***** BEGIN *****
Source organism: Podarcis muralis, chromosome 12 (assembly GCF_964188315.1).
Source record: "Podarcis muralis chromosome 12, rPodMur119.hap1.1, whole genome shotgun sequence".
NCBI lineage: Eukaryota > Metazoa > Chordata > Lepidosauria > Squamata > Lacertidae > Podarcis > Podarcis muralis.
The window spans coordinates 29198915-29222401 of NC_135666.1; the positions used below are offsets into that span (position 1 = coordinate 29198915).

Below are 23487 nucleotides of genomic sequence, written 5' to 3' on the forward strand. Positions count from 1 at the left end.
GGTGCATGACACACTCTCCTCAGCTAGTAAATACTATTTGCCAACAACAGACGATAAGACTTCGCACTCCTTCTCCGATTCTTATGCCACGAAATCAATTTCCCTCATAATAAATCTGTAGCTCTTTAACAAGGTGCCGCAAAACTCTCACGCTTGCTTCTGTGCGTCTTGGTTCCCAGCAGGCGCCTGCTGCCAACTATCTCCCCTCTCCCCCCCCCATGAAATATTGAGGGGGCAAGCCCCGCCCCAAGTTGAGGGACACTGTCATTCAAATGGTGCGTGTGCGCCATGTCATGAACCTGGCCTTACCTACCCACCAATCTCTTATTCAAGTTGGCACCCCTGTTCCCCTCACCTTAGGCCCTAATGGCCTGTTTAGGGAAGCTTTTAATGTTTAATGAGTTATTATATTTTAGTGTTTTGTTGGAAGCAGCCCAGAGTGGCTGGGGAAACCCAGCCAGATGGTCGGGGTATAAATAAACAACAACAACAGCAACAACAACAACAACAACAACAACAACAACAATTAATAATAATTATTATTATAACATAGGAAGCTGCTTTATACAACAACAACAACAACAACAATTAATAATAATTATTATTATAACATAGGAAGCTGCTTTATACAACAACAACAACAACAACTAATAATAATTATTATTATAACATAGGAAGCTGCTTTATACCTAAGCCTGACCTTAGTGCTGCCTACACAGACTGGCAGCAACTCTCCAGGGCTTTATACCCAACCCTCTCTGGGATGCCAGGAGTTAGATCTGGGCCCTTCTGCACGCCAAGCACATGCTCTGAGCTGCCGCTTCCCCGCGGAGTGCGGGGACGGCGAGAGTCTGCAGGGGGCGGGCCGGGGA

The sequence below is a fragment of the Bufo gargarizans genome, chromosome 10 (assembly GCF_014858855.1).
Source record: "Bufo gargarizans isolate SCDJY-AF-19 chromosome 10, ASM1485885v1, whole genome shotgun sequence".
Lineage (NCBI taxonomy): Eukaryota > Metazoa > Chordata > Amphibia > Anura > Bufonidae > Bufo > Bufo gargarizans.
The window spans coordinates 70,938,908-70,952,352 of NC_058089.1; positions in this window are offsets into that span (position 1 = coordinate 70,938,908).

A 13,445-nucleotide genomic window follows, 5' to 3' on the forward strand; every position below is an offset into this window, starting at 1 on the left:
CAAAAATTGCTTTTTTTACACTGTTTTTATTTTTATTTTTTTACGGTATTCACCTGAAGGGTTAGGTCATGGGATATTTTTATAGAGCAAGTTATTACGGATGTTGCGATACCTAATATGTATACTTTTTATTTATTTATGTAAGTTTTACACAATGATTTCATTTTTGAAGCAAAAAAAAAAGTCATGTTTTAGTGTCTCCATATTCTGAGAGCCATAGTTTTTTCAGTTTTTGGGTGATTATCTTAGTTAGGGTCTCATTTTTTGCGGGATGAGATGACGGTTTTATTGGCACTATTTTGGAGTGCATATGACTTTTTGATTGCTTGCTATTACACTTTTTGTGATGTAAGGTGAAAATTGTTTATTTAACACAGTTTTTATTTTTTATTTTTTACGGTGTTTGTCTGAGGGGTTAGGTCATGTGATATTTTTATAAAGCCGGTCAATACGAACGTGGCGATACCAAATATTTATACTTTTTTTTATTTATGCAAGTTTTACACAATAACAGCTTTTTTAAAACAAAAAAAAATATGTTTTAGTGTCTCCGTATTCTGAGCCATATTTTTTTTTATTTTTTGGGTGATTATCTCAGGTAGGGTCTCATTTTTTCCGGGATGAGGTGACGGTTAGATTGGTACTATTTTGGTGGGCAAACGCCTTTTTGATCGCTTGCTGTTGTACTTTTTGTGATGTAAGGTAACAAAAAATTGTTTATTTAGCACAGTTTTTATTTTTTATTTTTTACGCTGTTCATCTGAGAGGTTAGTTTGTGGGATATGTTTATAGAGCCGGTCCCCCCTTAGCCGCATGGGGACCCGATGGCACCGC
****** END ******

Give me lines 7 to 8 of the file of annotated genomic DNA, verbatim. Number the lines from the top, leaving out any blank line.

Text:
The sequence below is a fragment of the Bufo gargarizans genome, chromosome 10 (assembly GCF_014858855.1).
Source record: "Bufo gargarizans isolate SCDJY-AF-19 chromosome 10, ASM1485885v1, whole genome shotgun sequence".